This series of 5 carved sculptures made from reclaimed pallet wood depicts enlarged human bones. Sacrum Profanum (2019, 72 cm x 55 cm x 27 cm sans base) depicts the sacrum (tip of the pelvis), Les Os de palette (2019, 62 cm x 24 cm x 78 cm each) depict the shoulder blades (right and left scapulas), and Palette-Palatin (2018, 35 x 28 x 41 cm each) depict the right and left palatine bones. The works are hand-carved and covered in a white tung oil patina finish.
Each of these specific bones that have an etymological or homophonal relationship to shipping pallets. The “palate” is the roof of the mouth in humans and other mammals – the palatine bones are located in the hard palate – whereas a “pallet” is either a bed (now rare) or a flat platform onto which goods are loaded.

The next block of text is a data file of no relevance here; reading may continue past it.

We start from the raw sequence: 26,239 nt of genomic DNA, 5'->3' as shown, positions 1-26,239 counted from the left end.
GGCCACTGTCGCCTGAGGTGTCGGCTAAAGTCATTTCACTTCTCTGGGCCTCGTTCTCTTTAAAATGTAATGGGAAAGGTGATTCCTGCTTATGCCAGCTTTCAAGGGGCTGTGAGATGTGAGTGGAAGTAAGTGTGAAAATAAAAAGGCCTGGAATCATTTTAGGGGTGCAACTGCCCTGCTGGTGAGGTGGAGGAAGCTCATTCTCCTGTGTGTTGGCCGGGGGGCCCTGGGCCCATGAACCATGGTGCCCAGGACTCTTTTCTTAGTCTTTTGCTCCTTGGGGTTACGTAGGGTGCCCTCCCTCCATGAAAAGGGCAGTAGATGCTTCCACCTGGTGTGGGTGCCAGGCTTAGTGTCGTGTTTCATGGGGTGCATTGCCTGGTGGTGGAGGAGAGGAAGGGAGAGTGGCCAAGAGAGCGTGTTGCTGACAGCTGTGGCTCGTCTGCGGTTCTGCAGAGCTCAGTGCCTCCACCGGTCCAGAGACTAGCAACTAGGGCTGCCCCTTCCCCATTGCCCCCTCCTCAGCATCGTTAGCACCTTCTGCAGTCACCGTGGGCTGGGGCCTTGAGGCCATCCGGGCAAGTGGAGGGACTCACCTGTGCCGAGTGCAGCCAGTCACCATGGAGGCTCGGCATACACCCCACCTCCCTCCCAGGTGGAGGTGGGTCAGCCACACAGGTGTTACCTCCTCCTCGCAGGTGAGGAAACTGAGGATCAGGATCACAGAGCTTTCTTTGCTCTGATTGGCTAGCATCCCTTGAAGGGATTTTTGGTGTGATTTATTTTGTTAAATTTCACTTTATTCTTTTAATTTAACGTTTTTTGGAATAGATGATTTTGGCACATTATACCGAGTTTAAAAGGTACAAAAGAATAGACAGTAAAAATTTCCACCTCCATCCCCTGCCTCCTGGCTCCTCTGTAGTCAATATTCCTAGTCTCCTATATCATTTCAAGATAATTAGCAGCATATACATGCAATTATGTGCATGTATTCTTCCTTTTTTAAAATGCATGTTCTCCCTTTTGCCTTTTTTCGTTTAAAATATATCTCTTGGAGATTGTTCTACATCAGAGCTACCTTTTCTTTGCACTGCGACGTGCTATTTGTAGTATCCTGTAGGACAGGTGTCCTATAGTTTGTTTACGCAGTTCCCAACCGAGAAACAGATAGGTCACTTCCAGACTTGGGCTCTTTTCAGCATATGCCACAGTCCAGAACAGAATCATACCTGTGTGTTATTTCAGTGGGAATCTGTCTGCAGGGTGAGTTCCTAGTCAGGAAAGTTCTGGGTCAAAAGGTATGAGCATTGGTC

The two sculptures of the palatine bones are more or less mirror images of each-other. To produce the sculptures, I first watched countless hours of youtube anatomy videos for medical students and made sketches from examples of the actual human bones. Afterwards I sculpted a clay model that I then cast this model in plaster.
In my studio, have been collecting wooden pallets for some time. Here, I glued together wooden planks from disassembled pallets and then sculpted the anatomical forms using wood chisels. Because the wood is glued together with the grain going in different directions, it is quite a challenge to get a smooth surface. Blades and chisels wear down quickly and often, and it’s expensive and difficult to maintain a consistent sharp edge while working.
The form of the sculptures is highly realistic; a doctor or layperson familiar with the specific bones would probably be able to recognize them, while most audiences can appreciate the work as an abstract form that evokes “bones” in some way. The work is at once highly specific and nevertheless almost impossible to identify without specialized knowledge or experience.